It hardly took 5 minutes to get everything done, but the effect seems to speak for itself. It reminded me of the Gutenberg diagram, an age-old theory proposed by Edmund C Arnold, (which is one of the reasons why the primary action button ends up sitting in the right corners in websites). According to this theory, the visible display area can be divided into four:

  1. A primary optical area (which is on the top left, where the eyes will automatically refocus).
  2. A strong fallow area (which is on the top right, and the user expects to have some continuation).
  3. Weak fallow area (which is on the bottom left, the blind portion of the page where all the unimportant stuff can go).
  4. Terminal area (which is on the bottom right, where the user is most likely to take action. Hence, if you place something here, it will get clicked or actioned more likely).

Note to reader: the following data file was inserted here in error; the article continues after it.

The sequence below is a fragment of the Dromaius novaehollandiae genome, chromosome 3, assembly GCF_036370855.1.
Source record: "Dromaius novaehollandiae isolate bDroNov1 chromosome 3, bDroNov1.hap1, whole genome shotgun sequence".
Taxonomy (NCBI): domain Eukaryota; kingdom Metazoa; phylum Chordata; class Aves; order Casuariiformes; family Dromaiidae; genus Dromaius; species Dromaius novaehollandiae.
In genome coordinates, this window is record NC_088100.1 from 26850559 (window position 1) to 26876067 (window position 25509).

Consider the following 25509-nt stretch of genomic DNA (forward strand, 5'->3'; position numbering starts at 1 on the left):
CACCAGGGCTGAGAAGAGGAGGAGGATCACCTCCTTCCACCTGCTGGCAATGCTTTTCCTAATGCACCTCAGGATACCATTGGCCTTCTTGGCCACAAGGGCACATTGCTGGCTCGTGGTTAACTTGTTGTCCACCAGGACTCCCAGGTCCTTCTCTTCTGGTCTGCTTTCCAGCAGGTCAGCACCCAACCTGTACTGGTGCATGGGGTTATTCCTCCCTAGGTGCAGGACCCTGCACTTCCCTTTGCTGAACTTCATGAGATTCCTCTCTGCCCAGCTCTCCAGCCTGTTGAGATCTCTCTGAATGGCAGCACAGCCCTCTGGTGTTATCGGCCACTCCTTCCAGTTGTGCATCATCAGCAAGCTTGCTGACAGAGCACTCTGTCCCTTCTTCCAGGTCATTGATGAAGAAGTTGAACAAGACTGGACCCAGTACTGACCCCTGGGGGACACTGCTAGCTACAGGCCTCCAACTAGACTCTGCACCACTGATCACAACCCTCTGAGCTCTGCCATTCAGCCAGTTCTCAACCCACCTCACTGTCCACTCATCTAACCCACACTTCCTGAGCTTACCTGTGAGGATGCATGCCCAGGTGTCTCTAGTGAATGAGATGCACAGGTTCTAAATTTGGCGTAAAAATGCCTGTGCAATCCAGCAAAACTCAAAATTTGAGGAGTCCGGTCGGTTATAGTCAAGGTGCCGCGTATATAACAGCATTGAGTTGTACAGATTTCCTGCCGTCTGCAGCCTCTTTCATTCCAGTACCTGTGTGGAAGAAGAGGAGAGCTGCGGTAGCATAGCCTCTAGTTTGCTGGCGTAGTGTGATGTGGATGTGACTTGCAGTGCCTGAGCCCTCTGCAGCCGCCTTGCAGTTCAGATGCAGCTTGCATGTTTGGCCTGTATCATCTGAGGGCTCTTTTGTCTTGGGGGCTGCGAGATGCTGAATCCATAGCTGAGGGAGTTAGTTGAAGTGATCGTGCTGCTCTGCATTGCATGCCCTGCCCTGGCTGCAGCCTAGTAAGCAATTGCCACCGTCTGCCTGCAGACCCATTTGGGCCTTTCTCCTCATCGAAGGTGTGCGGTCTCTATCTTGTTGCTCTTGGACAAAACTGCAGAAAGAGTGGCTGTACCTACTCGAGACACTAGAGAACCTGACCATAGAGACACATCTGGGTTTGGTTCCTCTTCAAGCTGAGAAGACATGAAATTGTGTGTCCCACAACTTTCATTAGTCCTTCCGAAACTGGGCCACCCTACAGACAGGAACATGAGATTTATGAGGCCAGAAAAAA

This principle is usually used to aid readability and user action while designing websites. Being a strong advocate of “Everything Is Design”, drawing parallels like this interests me (comes from reading too much Medium, I guess). When we walk into a scene like an ATM, to draw money, we are actually drawing up coordinates in space with our eyes, it is all one big frame. Correlating, the dustbin on the left would mean it is in the weak fallow area, while if you place it on the right, you have it within the terminal area. When the user completes his transaction and leaves, his eyes tend to throw a quick glance on the right as it is his terminal area. He will spot the bin quicker and is naturally drawn to use the right hand and dispose off the paper. Placing it on the left, would not only force him to strain and retrace but also going back to the fallow area is a movement that goes against the natural rhythm. Sometimes, it’s about playing to people’s convenience to get things done. Placing a dustbin in their favourable side, at the right elevation, can make them feel natural, above everything else.